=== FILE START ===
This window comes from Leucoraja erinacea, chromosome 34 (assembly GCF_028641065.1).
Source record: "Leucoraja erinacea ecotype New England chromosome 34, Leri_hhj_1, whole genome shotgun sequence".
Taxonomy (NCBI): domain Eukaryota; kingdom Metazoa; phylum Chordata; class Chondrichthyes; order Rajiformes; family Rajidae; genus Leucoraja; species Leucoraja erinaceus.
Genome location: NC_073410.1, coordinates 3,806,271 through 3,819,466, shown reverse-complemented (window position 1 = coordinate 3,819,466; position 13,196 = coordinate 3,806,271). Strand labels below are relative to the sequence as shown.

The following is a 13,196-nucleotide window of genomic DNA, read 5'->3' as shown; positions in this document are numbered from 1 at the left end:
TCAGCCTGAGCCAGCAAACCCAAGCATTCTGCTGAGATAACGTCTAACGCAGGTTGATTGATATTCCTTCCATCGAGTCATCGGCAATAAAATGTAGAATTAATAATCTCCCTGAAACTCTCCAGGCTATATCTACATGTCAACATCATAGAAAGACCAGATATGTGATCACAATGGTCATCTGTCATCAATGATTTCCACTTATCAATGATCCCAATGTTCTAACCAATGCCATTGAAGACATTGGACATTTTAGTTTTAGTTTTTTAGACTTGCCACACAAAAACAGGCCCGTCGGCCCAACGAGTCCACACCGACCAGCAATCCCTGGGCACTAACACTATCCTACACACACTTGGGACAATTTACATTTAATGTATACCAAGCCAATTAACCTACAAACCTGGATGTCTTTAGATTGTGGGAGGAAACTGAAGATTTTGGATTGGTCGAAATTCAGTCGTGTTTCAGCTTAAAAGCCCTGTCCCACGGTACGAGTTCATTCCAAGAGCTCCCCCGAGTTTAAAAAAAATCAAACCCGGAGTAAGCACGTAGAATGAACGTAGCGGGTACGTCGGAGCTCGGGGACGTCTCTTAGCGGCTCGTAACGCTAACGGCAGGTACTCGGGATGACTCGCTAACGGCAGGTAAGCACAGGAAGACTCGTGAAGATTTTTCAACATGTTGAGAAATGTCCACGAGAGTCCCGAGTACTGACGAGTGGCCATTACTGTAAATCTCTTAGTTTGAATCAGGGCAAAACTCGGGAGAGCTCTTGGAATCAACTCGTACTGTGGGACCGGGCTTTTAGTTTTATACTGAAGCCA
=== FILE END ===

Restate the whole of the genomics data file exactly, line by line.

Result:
This window comes from Leucoraja erinacea, chromosome 34 (assembly GCF_028641065.1).
Source record: "Leucoraja erinacea ecotype New England chromosome 34, Leri_hhj_1, whole genome shotgun sequence".
Taxonomy (NCBI): domain Eukaryota; kingdom Metazoa; phylum Chordata; class Chondrichthyes; order Rajiformes; family Rajidae; genus Leucoraja; species Leucoraja erinaceus.
Genome location: NC_073410.1, coordinates 3,806,271 through 3,819,466, shown reverse-complemented (window position 1 = coordinate 3,819,466; position 13,196 = coordinate 3,806,271). Strand labels below are relative to the sequence as shown.

The following is a 13,196-nucleotide window of genomic DNA, read 5'->3' as shown; positions in this document are numbered from 1 at the left end:
TCAGCCTGAGCCAGCAAACCCAAGCATTCTGCTGAGATAACGTCTAACGCAGGTTGATTGATATTCCTTCCATCGAGTCATCGGCAATAAAATGTAGAATTAATAATCTCCCTGAAACTCTCCAGGCTATATCTACATGTCAACATCATAGAAAGACCAGATATGTGATCACAATGGTCATCTGTCATCAATGATTTCCACTTATCAATGATCCCAATGTTCTAACCAATGCCATTGAAGACATTGGACATTTTAGTTTTAGTTTTTTAGACTTGCCACACAAAAACAGGCCCGTCGGCCCAACGAGTCCACACCGACCAGCAATCCCTGGGCACTAACACTATCCTACACACACTTGGGACAATTTACATTTAATGTATACCAAGCCAATTAACCTACAAACCTGGATGTCTTTAGATTGTGGGAGGAAACTGAAGATTTTGGATTGGTCGAAATTCAGTCGTGTTTCAGCTTAAAAGCCCTGTCCCACGGTACGAGTTCATTCCAAGAGCTCCCCCGAGTTTAAAAAAAATCAAACCCGGAGTAAGCACGTAGAATGAACGTAGCGGGTACGTCGGAGCTCGGGGACGTCTCTTAGCGGCTCGTAACGCTAACGGCAGGTACTCGGGATGACTCGCTAACGGCAGGTAAGCACAGGAAGACTCGTGAAGATTTTTCAACATGTTGAGAAATGTCCACGAGAGTCCCGAGTACTGACGAGTGGCCATTACTGTAAATCTCTTAGTTTGAATCAGGGCAAAACTCGGGAGAGCTCTTGGAATCAACTCGTACTGTGGGACCGGGCTTTTAGTTTTATACTGAAGCCA